BIO Urges Congress to Allow More Companies to Compete for SBIR Grants

More Competition Would Allow Funding of Better Science

WASHINGTON, D.C. (April 26, 2007) -- Dr. Gary McGarrity, Executive Vice President of Scientific and Clinical Affairs at VIRxSYS, testified today on behalf of the Biotechnology Industry Organization (BIO) before the House Science and Technology Subcommittee on Technology and Innovation regarding the reauthorization of the Small Business Innovation Research (SBIR) program.   McGarrity advocated for allowing small companies to compete for SBIR grants regardless of their capital structure.

For more than 20 years, small biotech companies were able to compete for SBIR grants until an arbitrary Small Business Administration interpretation of SBIR eligibility standards in 2003 effectively excluded many biotech companies from participating in the program.  Companies that are 51 percent owned by a group of venture capital firms are no longer eligible to compete for SBIR grants.

“Arguably, excluding companies from the SBIR program solely on the basis of their capital structure could benefit eligible companies like VIRxSYS,” McGarrity testified. “Yet it does so by making the program less competitive.”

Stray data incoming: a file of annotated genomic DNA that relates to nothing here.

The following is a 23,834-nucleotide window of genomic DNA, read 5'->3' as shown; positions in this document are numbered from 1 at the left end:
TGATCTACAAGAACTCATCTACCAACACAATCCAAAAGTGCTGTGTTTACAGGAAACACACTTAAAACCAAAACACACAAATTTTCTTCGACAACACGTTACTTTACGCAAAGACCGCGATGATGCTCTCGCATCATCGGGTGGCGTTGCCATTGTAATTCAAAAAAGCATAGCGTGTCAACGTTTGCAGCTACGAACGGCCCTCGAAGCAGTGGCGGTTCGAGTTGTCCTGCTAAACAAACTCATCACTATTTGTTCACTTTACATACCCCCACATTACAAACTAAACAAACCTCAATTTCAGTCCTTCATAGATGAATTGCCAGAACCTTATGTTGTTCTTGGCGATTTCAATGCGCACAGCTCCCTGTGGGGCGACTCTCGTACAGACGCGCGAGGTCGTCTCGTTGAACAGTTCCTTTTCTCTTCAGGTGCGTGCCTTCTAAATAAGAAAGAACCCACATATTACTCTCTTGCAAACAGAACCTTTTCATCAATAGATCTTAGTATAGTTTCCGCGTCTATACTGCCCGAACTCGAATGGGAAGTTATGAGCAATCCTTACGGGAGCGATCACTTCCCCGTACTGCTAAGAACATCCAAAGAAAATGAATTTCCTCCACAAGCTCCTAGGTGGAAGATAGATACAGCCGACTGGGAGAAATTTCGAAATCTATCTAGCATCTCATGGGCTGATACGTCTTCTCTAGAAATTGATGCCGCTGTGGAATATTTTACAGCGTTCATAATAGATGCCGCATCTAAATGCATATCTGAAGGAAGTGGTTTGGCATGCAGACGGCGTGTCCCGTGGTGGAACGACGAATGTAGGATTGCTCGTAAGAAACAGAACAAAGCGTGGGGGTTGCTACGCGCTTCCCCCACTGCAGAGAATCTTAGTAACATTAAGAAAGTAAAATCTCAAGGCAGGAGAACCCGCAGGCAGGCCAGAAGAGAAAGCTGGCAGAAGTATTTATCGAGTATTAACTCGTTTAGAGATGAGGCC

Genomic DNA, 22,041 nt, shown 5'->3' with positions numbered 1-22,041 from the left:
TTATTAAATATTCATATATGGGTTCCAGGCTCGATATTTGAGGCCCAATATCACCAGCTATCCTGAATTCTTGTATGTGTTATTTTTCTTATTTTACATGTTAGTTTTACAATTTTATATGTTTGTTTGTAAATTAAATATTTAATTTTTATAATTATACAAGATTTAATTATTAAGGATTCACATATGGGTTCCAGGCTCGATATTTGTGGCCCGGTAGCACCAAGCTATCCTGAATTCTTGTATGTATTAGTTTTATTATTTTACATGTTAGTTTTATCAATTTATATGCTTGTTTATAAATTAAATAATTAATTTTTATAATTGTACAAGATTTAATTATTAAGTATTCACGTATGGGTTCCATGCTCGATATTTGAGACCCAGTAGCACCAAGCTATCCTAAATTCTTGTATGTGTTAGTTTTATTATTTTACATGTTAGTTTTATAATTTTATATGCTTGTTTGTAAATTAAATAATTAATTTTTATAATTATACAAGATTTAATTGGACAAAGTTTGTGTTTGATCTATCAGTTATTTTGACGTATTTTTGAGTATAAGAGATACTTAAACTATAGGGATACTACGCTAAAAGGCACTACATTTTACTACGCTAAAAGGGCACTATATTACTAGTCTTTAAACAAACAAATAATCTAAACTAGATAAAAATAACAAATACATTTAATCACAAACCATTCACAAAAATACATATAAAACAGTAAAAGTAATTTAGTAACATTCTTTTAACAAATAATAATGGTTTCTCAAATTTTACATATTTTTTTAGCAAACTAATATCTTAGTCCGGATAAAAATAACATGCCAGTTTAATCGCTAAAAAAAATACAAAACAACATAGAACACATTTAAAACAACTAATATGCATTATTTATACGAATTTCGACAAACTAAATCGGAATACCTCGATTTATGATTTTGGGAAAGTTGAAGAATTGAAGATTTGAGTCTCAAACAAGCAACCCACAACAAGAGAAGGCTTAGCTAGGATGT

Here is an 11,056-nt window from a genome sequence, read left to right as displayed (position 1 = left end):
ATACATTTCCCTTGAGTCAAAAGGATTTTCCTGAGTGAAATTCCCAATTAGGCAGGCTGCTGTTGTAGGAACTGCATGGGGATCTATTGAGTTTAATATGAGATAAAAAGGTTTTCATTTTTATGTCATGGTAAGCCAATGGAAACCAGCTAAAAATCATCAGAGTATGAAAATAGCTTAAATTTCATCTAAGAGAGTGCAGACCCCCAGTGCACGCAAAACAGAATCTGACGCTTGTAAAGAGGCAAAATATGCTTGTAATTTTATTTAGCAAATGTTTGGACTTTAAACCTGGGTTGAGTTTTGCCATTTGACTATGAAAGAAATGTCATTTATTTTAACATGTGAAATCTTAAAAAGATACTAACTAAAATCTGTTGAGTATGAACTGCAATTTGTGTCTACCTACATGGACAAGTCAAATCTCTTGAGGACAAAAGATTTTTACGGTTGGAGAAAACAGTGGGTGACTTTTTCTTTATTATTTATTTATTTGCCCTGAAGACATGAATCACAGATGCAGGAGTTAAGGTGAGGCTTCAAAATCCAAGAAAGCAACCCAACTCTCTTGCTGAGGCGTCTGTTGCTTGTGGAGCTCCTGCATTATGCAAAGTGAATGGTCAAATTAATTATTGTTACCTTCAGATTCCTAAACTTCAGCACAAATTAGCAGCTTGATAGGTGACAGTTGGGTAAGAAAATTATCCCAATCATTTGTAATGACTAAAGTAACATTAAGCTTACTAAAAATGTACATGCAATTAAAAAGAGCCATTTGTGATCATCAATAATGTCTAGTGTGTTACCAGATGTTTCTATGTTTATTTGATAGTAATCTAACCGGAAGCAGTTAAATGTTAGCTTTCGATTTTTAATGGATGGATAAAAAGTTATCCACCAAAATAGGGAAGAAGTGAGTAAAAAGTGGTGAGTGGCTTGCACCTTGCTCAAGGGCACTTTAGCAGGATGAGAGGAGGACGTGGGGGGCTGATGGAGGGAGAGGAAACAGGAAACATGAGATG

“SBIR should be a competitive program that fulfills federal research and development needs while addressing a failure in the market system. It is not meant to repeatedly be a source of corporate welfare but instead should fund high quality research,” concluded McGarrity.

In his testimony, McGarrity quoted from a letter from Dr. Elias Zerhouni, Director of the National Institutes of Health (NIH), to Hector Barreto, former Administrator of SBA: “NIH believes that the current rule undermines the statutory purposes of the SBIR program… It undermines NIH’s ability to award SBIR funds to those applicants whom we believe are most likely to improve human health.”

“More competition results in better science, which leads to better life-enhancing and life-saving products.  In the end, patients win,” added Jim Greenwood, President and CEO of BIO.  “Congress should ensure that its intent is being carried out in the SBIR program.” 

Dr. McGarrity’s complete testimony can be found at

Dr. Zerhouni’s letter to former Administrator Barreto can be accessed at

About BIO

BIO represents more than 1,100 biotechnology companies, academic institutions, state biotechnology centers and related organizations across the United States and 31 other nations. BIO members are involved in the research and development of healthcare, agricultural, industrial and environmental biotechnology products.  BIO also produces the annual BIO International Convention, the global event for biotechnology.


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